Phones, Cigarettes, and Esrogim Top Customs Seizures

YERUSHALAYIM -
A passenger waiting by his luggage in the departure hall at Israel's Ben Gurion International Airport. (Flash90)
A passenger waiting by his luggage in the departure hall at Israel’s Ben Gurion International Airport. (Flash90)

An Israeli who attempted to smuggle 17 iPhone 7 devices was arrested, officials at Ben Gurion Airport said Wednesday. The phones had been found several weeks ago in the suitcase of a tourist who arrived in Israel from London. Many of the phones had been hidden in secret compartments in his bag. Officials confiscated the devices, and the individual is likely to be issued a fine of tens of thousands of shekels.

Smartphones are just some of the items the Customs Authority has seized from travelers at Ben Gurion Airport this year. Officials are kept especially busy during the summer travel months, as Israelis returning from abroad bring in all manner of goods – some of them altogether illegal.

Among the most popular items for smuggling are cigarettes. During September and October, authorities confiscated 2,000 pieces of luggage, and in 630 of them they discovered cigarettes which were not declared. A total of 8,922 packets of cigarettes were confiscated, at a value of over NIS 2 million.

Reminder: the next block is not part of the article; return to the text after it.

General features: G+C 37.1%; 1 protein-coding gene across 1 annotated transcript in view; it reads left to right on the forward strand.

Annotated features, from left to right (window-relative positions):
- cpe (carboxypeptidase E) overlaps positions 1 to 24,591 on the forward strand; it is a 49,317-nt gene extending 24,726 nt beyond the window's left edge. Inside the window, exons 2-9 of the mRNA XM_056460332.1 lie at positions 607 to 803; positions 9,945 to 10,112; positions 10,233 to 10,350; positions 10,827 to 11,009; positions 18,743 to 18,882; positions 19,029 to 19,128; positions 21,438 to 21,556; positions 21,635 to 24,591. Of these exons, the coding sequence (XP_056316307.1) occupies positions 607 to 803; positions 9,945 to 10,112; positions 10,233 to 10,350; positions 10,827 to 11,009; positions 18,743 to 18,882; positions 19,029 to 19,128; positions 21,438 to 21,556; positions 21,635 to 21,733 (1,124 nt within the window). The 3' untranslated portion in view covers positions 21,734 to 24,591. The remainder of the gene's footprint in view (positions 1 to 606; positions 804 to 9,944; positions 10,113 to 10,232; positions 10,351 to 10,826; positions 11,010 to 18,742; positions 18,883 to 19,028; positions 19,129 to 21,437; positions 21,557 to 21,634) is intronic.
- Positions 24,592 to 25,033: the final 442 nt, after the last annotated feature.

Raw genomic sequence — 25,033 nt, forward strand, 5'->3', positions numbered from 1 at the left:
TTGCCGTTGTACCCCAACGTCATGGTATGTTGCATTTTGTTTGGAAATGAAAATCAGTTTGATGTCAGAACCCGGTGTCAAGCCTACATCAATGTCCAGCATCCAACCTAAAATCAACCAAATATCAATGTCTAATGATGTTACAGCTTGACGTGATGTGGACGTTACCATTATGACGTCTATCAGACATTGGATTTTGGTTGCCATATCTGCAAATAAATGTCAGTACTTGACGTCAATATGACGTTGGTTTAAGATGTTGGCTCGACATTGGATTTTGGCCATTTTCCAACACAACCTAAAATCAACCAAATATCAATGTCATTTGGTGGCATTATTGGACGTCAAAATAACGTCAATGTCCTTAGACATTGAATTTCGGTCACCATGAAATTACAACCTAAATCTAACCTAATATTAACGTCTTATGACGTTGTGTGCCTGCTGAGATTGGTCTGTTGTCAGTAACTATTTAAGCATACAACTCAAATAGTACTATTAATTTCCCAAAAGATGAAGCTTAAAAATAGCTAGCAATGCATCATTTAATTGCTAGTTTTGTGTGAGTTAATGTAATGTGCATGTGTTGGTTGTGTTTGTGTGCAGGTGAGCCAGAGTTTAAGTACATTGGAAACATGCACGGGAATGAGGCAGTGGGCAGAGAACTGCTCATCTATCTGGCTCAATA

Also confiscated were 581 cellphones, with their owners permitted to bring them into the country – after payment of duties and fines amounting to NIS 500,000. Also confiscated were 36 drones that cannot be flown in Israel due to security considerations, as well as 14 luxury watches.

Despite the presence of drug-sniffing dogs in the passenger arrival area of the airport, smugglers still occasionally try to bring their wares into the country. Also caught at the airport were individuals who tried to bring in dozens of esrogim and hundreds of aravos. The import of esrogim is permitted from specific countries, but they must be declared and inspected by agricultural officials. The import of the rest of the arbaah minim is illegal.

According to officials, the past summer yielded some of the biggest hauls of illegal items of any season in recent memory.